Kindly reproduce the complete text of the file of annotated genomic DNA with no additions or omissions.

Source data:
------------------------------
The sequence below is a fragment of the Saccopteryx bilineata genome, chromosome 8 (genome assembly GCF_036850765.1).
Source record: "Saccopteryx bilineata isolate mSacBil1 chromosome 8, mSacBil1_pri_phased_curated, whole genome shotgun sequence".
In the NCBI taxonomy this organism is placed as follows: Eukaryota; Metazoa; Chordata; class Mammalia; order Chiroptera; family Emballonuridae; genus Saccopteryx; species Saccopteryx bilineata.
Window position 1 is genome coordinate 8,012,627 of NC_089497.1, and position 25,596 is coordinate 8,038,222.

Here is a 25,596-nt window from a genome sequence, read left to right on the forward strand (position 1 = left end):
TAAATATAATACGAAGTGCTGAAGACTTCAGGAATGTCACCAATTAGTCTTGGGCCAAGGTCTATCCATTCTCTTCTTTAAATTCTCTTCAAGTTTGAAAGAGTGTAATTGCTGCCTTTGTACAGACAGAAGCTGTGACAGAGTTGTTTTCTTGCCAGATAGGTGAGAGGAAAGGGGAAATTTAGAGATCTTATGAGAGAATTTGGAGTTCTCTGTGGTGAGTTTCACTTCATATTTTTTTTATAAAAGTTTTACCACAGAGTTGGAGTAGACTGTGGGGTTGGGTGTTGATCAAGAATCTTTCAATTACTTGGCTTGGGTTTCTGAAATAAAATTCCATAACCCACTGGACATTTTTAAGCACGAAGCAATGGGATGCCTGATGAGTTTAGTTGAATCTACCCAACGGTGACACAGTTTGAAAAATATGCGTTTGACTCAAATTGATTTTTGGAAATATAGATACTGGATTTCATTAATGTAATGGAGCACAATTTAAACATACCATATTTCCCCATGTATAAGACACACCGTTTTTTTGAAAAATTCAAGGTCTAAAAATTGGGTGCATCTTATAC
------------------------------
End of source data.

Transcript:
The sequence below is a fragment of the Saccopteryx bilineata genome, chromosome 8 (genome assembly GCF_036850765.1).
Source record: "Saccopteryx bilineata isolate mSacBil1 chromosome 8, mSacBil1_pri_phased_curated, whole genome shotgun sequence".
In the NCBI taxonomy this organism is placed as follows: Eukaryota; Metazoa; Chordata; class Mammalia; order Chiroptera; family Emballonuridae; genus Saccopteryx; species Saccopteryx bilineata.
Window position 1 is genome coordinate 8,012,627 of NC_089497.1, and position 25,596 is coordinate 8,038,222.

Here is a 25,596-nt window from a genome sequence, read left to right on the forward strand (position 1 = left end):
TAAATATAATACGAAGTGCTGAAGACTTCAGGAATGTCACCAATTAGTCTTGGGCCAAGGTCTATCCATTCTCTTCTTTAAATTCTCTTCAAGTTTGAAAGAGTGTAATTGCTGCCTTTGTACAGACAGAAGCTGTGACAGAGTTGTTTTCTTGCCAGATAGGTGAGAGGAAAGGGGAAATTTAGAGATCTTATGAGAGAATTTGGAGTTCTCTGTGGTGAGTTTCACTTCATATTTTTTTTATAAAAGTTTTACCACAGAGTTGGAGTAGACTGTGGGGTTGGGTGTTGATCAAGAATCTTTCAATTACTTGGCTTGGGTTTCTGAAATAAAATTCCATAACCCACTGGACATTTTTAAGCACGAAGCAATGGGATGCCTGATGAGTTTAGTTGAATCTACCCAACGGTGACACAGTTTGAAAAATATGCGTTTGACTCAAATTGATTTTTGGAAATATAGATACTGGATTTCATTAATGTAATGGAGCACAATTTAAACATACCATATTTCCCCATGTATAAGACACACCGTTTTTTTGAAAAATTCAAGGTCTAAAAATTGGGTGCATCTTATAC